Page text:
Multiple sclerosis (MS) has a negative impact on health-related quality of life and leads to a general decrease in function, participation and productivity at work.
Treatment strategies for MS include pharmacological and non-pharmacological interventions, the latter of which have become increasingly important. What a person does in their daily lives, the level of stimulation they engage in, the psychosocial environment in which they move, the quality of their leisure time, have an impact on their health and well-being and on the control of the disease itself. Here, borrowed from science, relevant and interconnected concepts such as the hypothesis come into play. use it or lose it, cognitive reserve and neuroplasticity. the hypothesis use it or lose it (“use it or lose it”), has traditionally been used in the field of aging and believes that active participation in intellectual, social and motor activities has a protective effect on the decline of various systems and capacities. The idea of cognitive reserve has to do with the brain’s ability to respond and adapt to the damage it suffers from, minimizing the manifestation of clinical symptoms associated with neurodegenerative processes. In turn, neuroplasticity is a biological mechanism that relates to the brain’s ability to change functionally and structurally in response to external (eg, physical or cognitive training) or internal (eg, brain damage) events. A brain that does not settle down and is challenged (brug go or lose it), adjusts its structure and function (neuroplasticity) and becomes better able to mobilize resources to deal with adversity (cognitive reserve).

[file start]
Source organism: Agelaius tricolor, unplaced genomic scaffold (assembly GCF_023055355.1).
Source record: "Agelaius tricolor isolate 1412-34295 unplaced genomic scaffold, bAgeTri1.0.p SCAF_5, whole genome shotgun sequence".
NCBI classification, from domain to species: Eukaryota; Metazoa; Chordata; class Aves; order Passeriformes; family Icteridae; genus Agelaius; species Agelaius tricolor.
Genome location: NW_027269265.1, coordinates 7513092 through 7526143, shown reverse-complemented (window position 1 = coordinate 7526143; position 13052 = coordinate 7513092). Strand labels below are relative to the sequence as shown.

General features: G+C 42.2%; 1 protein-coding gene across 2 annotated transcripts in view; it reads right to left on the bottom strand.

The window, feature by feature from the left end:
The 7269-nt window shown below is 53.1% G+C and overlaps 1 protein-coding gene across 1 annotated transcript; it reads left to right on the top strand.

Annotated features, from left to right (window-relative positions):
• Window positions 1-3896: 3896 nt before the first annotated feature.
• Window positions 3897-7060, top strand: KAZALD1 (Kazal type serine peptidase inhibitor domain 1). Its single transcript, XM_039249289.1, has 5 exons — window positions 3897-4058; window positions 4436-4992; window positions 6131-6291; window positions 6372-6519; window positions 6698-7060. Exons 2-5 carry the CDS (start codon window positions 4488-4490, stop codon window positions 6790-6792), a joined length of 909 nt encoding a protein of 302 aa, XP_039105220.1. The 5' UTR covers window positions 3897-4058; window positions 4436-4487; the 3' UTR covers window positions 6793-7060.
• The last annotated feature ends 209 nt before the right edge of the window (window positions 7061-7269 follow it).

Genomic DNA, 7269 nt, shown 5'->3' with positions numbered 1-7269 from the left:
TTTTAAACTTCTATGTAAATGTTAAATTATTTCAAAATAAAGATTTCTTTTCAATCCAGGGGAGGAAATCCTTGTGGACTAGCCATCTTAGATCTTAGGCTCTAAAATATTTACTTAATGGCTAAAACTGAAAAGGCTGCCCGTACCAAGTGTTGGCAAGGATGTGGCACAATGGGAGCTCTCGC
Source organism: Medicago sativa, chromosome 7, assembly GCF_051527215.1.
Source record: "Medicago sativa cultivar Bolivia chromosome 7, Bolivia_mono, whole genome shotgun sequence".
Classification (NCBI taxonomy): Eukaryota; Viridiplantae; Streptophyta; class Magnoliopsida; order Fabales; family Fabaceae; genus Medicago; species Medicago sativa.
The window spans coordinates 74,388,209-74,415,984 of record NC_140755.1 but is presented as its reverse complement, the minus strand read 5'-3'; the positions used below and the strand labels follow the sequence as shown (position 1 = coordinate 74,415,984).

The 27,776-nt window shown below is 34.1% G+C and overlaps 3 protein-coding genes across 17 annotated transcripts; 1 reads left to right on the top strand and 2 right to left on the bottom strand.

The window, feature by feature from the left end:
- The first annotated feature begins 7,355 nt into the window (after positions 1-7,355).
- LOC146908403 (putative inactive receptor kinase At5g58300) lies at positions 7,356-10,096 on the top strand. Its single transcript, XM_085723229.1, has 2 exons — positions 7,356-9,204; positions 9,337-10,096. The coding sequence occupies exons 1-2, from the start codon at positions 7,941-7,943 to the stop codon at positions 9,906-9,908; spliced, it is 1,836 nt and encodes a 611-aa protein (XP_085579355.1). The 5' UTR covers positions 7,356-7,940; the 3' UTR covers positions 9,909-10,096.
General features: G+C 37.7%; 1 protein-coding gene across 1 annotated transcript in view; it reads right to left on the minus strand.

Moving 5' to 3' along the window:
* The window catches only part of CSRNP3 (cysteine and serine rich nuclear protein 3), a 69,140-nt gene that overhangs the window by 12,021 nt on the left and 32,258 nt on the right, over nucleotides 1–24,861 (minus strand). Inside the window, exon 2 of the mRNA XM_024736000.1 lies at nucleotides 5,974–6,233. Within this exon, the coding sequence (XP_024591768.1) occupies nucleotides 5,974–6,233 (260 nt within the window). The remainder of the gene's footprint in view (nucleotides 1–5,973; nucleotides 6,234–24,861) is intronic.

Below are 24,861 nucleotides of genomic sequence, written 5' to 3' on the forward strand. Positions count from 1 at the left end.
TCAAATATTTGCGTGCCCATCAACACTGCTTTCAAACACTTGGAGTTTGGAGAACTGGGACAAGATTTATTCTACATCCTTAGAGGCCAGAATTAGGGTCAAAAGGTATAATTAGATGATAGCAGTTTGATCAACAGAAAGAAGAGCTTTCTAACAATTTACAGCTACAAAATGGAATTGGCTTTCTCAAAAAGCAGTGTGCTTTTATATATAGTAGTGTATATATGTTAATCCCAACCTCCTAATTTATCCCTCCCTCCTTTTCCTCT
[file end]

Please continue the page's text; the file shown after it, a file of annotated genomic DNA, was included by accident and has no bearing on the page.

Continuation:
The importance of these concepts in the approach to MS has gained considerable ground in recent years, and scientific research has given a good push in this direction. There is evidence that the level of cognitive reserve has a mediating effect on the relationship between biological markers of MS (eg brain damage and brain atrophy) and the level of influence of cognitive domains, such as verbal fluency and cognitive flexibility. In other words, in people with greater cognitive reserve, the decline in some areas of cognitive function is felt only in more advanced stages of the disease (characterized by greater neurological damage). Now a greater cognitive, but also functional and affective reserve and a greater capacity for resilience and for dealing with the disease depends to a large extent on what the individual chooses in their daily lives. Social life, characteristics of working life, new learning, regular exercise, meditation practice are some examples of modifiable factors that contribute to greater or lesser success in the individual approach to the disease. In this sense, and similar to what happens in other clinical groups, the design of intervention programs with multimodal characteristics that promote the development of different dimensions of the person’s global function is promising. These programs may include physical activities focusing on functional physical fitness (eg aerobics, strength and balance activities), but also cognitive training (eg dual-task) and body-mind activities (eg relaxation and breathing) that helps with the development of body awareness and emotional self-regulation.
Ultimately, and in summary, the way people live with MS has a major impact on controlling the disease and quality of life. It is not only what happens to each person that dictates the course of life, but it is also how each person handles what happens to them; In the case of MS, as in other neurodegenerative diseases, it is important to adopt an active lifestyle from a physical, cognitive and social point of view.
An article by José Marmeleira, from the Department of Sport and Health, School of Health and Human Development, University of Évora. Collaborates with SPEM in the project “EM Movimento”, whose main purpose is to promote physical activity in people with multiple sclerosis.